|Full name||Gardnar Putnam Mulloy|
November 22, 1913 |
Washington, D.C., United States
|Turned pro||1934 (amateur tour)|
|Plays||Right-handed (one-handed backhand)|
|College||University of Miami|
|Int. Tennis HOF||1972 (member page)|
|Highest ranking||No. 6 (1947, Harry Hopman)|
|Grand Slam Singles results|
|Australian Open||SF (1947)|
|French Open||QF (1952, 1953, 1954)|
|US Open||F (1952)|
|Grand Slam Doubles results|
|French Open||F (1951, 1952)|
|US Open||W (1942, 1945, 1946, 1950)|
|Davis Cup||W (1946, 1948, 1949)|
Gardnar Putnam "Gar" Mulloy (born November 22, 1913) is a former U.S. No. 1 tennis player primarily known for playing in doubles matches with partner Billy Talbert. He was born in Washington, D.C. and turned 100 in November 2013.
When he was the Tennis Coach of the University of Miami, he recruited Pancho Segura for the tennis team. Pancho won three straight NCAA Singles Titles in 1943, 1944, and 1945, a college record now matched by Steve Johnson, who won in 2010, 2011, and 2012. Pancho went on to enjoy a very successful professional tennis career, competing against the top touring professional players from 1947 until retiring in 1962.
Gardnar Mulloy was inducted into the University of Miami Sports Hall of Fame in 1967 as part of its inaugural class of inductees.
Mulloy reached the US Championships men's singles final in 1952, losing to Frank Sedgman. He reached the U.S. No. 1 ranking the same year and was ranked World No. 6 by Harry Hopman in 1947 and World No. 7 by American Lawn Tennis Magazine in 1949.
The pair of Mulloy and Talbert won the U.S. men's doubles title in 1942, 1945, 1946, and 1948. He also won the Wimbledon doubles with Budge Patty in 1957, at age 43.
Mulloy was a Davis Cup team member in 1946, 1948–50, 1952–53 and 1957, winning the Cup on three occasions against Australia. His Davis Cup record stands at 11 wins and 3 losses. Mulloy, who served as the commanding officer of LST 32 during World War II in the Mediterranean Theater, was inducted into the International Tennis Hall of Fame in Newport, Rhode Island, in 1972.
A 1936 graduate of the University of Miami, and Tennis Coach at the school. He also is a member of Lambda Chi Alpha Fraternity. He recruited to Miami and played doubles with George Toley, who went on to win 10 NCAA Team Titles at University of Southern California. Probably Mulloy's greatest contribution to tennis was advancing the popularity of Senior Tennis. He played the senior circuit around the world into his 90s, and contributed the Mulloy Cup for international competition between men tennis players 80 years of age and over. He has won over 127 National Championships and 25 International Titles over his 75 years of playing competitive tennis.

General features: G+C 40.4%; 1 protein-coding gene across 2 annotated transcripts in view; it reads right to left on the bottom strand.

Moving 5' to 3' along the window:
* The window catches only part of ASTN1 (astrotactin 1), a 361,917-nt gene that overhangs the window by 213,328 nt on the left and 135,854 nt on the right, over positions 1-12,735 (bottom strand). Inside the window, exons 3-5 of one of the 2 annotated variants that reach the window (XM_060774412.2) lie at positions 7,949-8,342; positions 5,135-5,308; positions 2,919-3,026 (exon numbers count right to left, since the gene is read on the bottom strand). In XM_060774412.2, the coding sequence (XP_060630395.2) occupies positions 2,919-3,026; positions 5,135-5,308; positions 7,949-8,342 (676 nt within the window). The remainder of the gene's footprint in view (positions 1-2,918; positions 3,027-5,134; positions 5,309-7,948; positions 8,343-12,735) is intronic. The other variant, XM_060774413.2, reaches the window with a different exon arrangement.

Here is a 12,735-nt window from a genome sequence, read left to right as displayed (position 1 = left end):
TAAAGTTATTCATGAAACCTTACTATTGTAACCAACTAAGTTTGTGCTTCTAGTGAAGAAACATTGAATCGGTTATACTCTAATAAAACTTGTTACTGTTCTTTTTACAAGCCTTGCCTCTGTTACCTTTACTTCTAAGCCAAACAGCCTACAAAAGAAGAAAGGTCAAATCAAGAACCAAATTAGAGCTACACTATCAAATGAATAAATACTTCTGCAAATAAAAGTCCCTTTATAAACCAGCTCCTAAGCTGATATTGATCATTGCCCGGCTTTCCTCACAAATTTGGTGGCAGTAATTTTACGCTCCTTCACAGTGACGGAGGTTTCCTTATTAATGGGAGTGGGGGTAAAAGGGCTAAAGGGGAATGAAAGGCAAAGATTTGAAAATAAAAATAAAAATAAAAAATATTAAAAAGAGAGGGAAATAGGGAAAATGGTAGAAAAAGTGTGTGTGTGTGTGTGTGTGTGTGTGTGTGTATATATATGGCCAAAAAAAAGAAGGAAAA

Grand Slam finals
|1952||US National Championships||Frank Sedgman||1–6, 2–6, 3–6|
|1942||US National Championships||Bill Talbert|| Ted Schroeder
|9–7, 7–5, 6–1|
|1945||US National Championships||Bill Talbert|| Bob Falkenburg
|12–10, 8–10, 12–10, 6–2|
|1946||US National Championships||Bill Talbert|| Don McNeill
|3–6, 6–4, 2–6, 6–3, 20–18|
|1948||US National Championships||Bill Talbert|| Frank Parker
|1–6, 9–7, 6–3, 3–6, 9–7|
|1957||Wimbledon||Budge Patty|| Neale Fraser
|8–10, 6–4, 6–4, 6–4|
|1940||US National Championships||Wayne Sabin|| Jack Kramer
|7–6, 4–6, 2–6|
|1941||US National Championships||Henry Prussoff|| Jack Kramer
|4–6, 6–8, 7–9|
|1948||Wimbledon||Tom Brown|| John Bromwich
|7–5 5–7, 5–7, 7–9|
|1949||Wimbledon||Ted Schroeder|| Pancho Gonzales
|4–6, 4–6, 2–6|
|1950||French Championships||Dick Savitt|| Ken McGregor
|2–6, 6–2, 7–9, 5–7|
|1950||US National Championships||Bill Talbert|| John Bromwich
|5–7, 6–8, 6–3, 1–6|
|1951||French Championships||Dick Savitt|| Ken McGregor
|3–6, 4–6, 4–6|
|1953||US National Championships||Bill Talbert|| Rex Hartwig
|4–6, 6–4, 4–6, 2–6|
|1957||US National Championships||Budge Patty|| Ashley Cooper
|6–4, 3–6, 7–9, 3–6|
|1956||Wimbledon||Althea Gibson|| Shirley Fry
|6–2, 2–6, 5–7|
Mulloy wrote an autobiography, The Will To Win, that was published in 1960. As of 2006, Mulloy was still participating in and winning senior matches. He currently lives on Fisher Island. In 2009, Mulloy came out with an update to his autobiography, titled As It Was, with an introduction by Billie Jean King. According to the book, Mulloy is enshrined in a record eight Halls of Fame.
- "World's Best 10 in Tennis", The Courier-Mail, February 3, 1947.
- "Ex-champ Gardnar Mulloy becomes first Hall of Famer to turn 100". Fox Sports. 2013-11-22. Retrieved 2013-12-04.
- "Gardnar Mulloy Tentatively Ranked No. 1 in Net World", The Palm Beach Post, December 14, 1952.
- "Richard Gonzalez World's No. 1: Amateur Lawn Tennis Rankings", The Sunday Indian Express, November 18, 1949.
- "Davis Cup Player Profile". ITF. Retrieved April 11, 2012.
- Howard, Chris (December 31, 2009), "Gardnar Mulloy's new book a good read", the Daily Courier, retrieved February 11, 2011
- Mulloy 2009
- Amdur, Neil (June 19, 2010), "He Forgot to Leave Tickets for the Queen", New York Times, retrieved February 11, 2011
- Mulloy, Gardnar. The Will To Win. An insider view of the world of tennis. New York: A. S. Barnes and Company, Inc., 1960.
- Mulloy, Gardnar. Advantage Striker. London: Allan Wingate, 1959.
- Mulloy, Gardnar P. As It Was. Flexigroup, 2009. ISBN 0-615-32745-1. A print-on-demand paperback book.
- Toley, George "The Golden Age of College Tennis" 2009
- International Tennis Hall of Fame
- ATP Player Profile
- Davis Cup Player Profile
- Boston Globe article, Aug 31, 2003